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The people who build you up can also be the people who bring you down, thus, one considers, how can one distinguish the fine line between a friend and a foe? The Shakespearean tragedy, Romeo and Juliet portrays that loved ones can hold responsible in the worst act of all, death. A party that Lord Capulet organizes, leads the two young lovers, Romeo and Juliet to fall in love and get married , despite the fact that they are from feuding families. However, due to their families they could never be together which causes them to go to an extent to die, to be with each other. In the play, Romeo and Juliet’s relationship causes a problem for Lord Capulet, Friar Laurence and the Nurse. Subsequently, proving that their closest friends and family members are responsible for their demise.
Romeo and Juliet’s love causes Juliet’s father, Lord Capulet to hold accountable for their death. Juliet, the only living child of the Capulets, is Lord Capulet’s treasure. He treats her like she is gold. As he understands his daughter is too young, he gives her a little time till she has to marry a man. This freedom gives Juliet the acknowledgement of falling in love with anyone, therefore, she runs off and falls in love with Romeo, and later marries him. His liberty leads to their demise and is made apparent when Capulet declares, “My child is yet a stranger in the world;/ She hath not seen the change of fourteen years./ Let two more summers wither in their pride,/Ere we may think her ripe to be a bride” (1.2.8-11). Paris wants marry Juliet, but Capulet believes it is a bad idea as he wants Juliet to marry a man she loves. Therefore, giving her this time let’s her go out in the world to find love. When she does find love, it provokes her to believe that nothing in the world is worthy to live for, other than Romeo, her true love. Furthermore, as the play progresses, Lord Capulet’s perception differs as he now forces Juliet to marriage. After Juliet is aware of Tybalt’s death, done by Romeo, she is in a state of depression. This frantic grief leads Lord Capulet to force her hand in marriage with Paris, which he thinks will help her recover. This is made evident when he declares, “Acquaint her here of my son Paris’ love;/And bid her, mark you me, on Wednesday next—” (3.4.16-17). Without any concern on Juliet’s feelings, Capulet believes that she accepts this marriage. Therefore, prompts Juliet to go out of her way and fake her own death. With all this chaos that occurs, Lord Capulet is unaware of her plan and that she wakes up and kills herself because she would rather look at a frog than marry Paris. Through the little time of freedom and a forceful marriage to Paris, Lord Capulet causes the two young lovers to die.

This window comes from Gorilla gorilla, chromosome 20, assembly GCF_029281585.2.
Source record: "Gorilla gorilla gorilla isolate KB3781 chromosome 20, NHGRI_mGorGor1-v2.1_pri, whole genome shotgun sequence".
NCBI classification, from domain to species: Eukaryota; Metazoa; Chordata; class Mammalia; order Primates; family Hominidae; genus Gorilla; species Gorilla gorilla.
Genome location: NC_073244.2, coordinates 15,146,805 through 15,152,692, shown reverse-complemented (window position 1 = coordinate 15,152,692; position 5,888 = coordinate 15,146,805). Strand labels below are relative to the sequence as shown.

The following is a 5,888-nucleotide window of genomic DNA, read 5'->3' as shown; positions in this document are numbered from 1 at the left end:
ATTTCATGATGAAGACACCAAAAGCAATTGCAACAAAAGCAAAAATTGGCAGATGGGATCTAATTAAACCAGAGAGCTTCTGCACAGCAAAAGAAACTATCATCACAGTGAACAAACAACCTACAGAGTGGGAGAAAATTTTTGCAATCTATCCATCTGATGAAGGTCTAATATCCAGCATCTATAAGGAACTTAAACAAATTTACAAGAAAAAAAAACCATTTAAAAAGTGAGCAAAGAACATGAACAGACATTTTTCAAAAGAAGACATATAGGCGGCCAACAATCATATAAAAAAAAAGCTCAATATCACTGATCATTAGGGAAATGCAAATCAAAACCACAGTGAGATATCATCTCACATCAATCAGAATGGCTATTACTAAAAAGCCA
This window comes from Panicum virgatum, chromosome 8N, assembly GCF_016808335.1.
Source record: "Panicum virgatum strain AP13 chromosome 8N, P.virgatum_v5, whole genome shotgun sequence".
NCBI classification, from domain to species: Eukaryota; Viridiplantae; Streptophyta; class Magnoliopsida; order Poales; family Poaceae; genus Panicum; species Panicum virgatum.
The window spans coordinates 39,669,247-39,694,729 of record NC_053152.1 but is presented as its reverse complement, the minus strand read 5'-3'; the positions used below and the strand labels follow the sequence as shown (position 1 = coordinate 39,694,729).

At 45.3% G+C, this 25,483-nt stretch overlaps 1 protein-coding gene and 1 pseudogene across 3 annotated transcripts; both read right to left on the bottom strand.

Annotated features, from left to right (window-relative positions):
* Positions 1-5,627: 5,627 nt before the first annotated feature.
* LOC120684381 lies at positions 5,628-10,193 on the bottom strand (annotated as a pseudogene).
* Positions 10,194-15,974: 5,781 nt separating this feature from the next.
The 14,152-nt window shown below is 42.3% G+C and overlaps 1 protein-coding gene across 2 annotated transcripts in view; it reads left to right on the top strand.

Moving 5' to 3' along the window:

Additionally, Friar Laurence’s hope in the young couple leads to their own expiration. As Romeo and Juliet just meet at the masquerade ball, they are in love and wish to marry each other. They put their trust in Friar Laurence, as he gives consent to wed both of them, without thinking of any risks that can occur. Romeo’s closest relationship is to the Friar as he is the first one to be aware of their love for each other. The Friar’s intentions are to end the enmity when he says, “In one respect I’ll thy assistant be;/ For this alliance may so happy prove,/To turn your households’ rancour to pure love” (2.3.90-93). Romeo’s banishment and Juliet forcefully marrying Paris — all these factors that the Friar never considers, arises. To be with each other, they go to an extent, and since Friar Laurence is the only one informed of all these problems and their wedding, nor could he could go to anyone for help and nor could anyone help him. His entire plan of marrying the couple to end the feud works, however the part of his plan that is missing is how the couple would announce this news to their parents, which ultimately does not happen as they die. Moreover, Juliet turns to Friar Laurence in a desperation because her parents insist, on her marrying Paris. In this state of despair, Friar comes up with an idea for Juliet to fake her death. The Friar tells her if she has the dominance to kill herself because she does not want to marry Paris, then she can falsely die to unite with her true love. This is obvious when the Friar states, ”
“… To-morrow night look that thou lie alone…
Take thou this vial, being then in bed,
And this distilled liquor drink thou off;
When presently through all thy veins shall run…
Like death, when he shuts up the day of life;…
To rouse thee from thy bed, there art thou dead…
Thou shalt be borne to that same ancient vault
Where all the kindred of the Capulets lie” (4.1.***)

The Friar’s intentions are to marry the naive couple and in hope, end the enmity.

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